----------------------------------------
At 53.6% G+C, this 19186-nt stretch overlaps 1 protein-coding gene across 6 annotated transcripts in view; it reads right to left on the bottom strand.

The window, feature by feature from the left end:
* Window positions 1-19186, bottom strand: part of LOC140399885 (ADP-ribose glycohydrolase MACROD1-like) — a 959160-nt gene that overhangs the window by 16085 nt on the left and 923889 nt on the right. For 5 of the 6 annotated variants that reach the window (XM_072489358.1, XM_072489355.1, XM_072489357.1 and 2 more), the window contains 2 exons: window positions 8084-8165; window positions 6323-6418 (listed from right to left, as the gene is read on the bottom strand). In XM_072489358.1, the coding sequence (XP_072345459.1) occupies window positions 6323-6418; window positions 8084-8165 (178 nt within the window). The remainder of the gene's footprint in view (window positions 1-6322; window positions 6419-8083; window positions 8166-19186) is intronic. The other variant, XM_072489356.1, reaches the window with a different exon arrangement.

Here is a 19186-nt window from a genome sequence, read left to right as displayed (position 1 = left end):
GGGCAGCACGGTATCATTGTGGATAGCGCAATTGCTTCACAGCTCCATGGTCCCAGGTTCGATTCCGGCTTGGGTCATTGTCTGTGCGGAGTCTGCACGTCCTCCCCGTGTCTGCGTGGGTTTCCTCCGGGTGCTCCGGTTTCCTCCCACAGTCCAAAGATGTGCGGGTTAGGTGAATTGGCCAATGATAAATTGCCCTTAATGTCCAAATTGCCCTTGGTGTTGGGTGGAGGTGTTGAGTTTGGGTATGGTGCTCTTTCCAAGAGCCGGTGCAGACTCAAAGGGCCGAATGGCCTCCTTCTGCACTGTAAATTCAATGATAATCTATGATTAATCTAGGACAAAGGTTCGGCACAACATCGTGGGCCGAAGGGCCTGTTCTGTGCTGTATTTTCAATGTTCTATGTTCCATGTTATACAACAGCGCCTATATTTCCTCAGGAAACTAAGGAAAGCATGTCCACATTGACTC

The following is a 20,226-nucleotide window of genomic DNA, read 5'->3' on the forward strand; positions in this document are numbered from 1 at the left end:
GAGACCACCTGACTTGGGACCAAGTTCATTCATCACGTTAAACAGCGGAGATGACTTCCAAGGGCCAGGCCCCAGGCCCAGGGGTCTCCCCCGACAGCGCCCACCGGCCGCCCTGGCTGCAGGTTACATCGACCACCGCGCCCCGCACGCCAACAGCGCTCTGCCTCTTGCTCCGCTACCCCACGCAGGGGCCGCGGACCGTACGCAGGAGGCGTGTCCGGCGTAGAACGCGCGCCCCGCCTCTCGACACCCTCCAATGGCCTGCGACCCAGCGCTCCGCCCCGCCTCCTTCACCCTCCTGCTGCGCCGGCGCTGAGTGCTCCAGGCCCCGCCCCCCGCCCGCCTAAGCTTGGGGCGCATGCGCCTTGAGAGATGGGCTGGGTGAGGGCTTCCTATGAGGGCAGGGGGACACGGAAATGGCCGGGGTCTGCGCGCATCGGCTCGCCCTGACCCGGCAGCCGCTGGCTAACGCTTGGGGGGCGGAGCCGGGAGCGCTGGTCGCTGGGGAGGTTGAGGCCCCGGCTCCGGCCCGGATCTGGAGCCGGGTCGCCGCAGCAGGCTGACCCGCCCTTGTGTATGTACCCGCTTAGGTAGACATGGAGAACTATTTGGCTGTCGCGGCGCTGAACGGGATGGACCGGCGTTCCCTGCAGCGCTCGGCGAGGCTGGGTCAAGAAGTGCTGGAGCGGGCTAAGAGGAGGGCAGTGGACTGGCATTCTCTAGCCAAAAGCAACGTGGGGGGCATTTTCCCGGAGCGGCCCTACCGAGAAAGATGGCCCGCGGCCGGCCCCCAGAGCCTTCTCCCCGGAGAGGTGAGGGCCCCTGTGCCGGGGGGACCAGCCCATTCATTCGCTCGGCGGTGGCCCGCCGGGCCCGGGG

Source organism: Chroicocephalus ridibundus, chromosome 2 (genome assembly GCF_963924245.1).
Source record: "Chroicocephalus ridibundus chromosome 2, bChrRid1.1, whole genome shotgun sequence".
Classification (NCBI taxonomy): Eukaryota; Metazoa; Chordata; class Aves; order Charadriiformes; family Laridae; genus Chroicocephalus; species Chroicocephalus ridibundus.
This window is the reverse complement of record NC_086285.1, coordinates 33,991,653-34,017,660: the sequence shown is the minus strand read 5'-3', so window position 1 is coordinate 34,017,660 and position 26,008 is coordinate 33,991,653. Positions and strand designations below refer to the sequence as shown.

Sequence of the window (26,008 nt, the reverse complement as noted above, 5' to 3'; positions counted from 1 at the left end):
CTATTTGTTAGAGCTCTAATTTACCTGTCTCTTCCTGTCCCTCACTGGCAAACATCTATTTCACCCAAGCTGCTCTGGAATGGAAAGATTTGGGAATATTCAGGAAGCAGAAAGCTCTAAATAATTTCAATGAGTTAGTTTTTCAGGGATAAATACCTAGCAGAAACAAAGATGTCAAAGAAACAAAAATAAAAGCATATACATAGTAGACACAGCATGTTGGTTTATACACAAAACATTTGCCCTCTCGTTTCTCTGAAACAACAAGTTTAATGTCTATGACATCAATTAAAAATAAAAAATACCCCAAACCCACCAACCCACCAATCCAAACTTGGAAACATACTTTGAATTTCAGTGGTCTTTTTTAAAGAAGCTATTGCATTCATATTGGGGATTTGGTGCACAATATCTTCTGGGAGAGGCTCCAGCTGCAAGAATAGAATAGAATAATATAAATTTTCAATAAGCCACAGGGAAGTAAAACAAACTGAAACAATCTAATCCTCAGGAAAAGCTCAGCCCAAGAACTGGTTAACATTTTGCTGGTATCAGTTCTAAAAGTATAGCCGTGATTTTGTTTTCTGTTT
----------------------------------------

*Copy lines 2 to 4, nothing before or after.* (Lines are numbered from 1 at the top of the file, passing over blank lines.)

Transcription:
The window, feature by feature from the left end:
* Window positions 1-19186, bottom strand: part of LOC140399885 (ADP-ribose glycohydrolase MACROD1-like) — a 959160-nt gene that overhangs the window by 16085 nt on the left and 923889 nt on the right. For 5 of the 6 annotated variants that reach the window (XM_072489358.1, XM_072489355.1, XM_072489357.1 and 2 more), the window contains 2 exons: window positions 8084-8165; window positions 6323-6418 (listed from right to left, as the gene is read on the bottom strand). In XM_072489358.1, the coding sequence (XP_072345459.1) occupies window positions 6323-6418; window positions 8084-8165 (178 nt within the window). The remainder of the gene's footprint in view (window positions 1-6322; window positions 6419-8083; window positions 8166-19186) is intronic. The other variant, XM_072489356.1, reaches the window with a different exon arrangement.

Here is a 19186-nt window from a genome sequence, read left to right as displayed (position 1 = left end):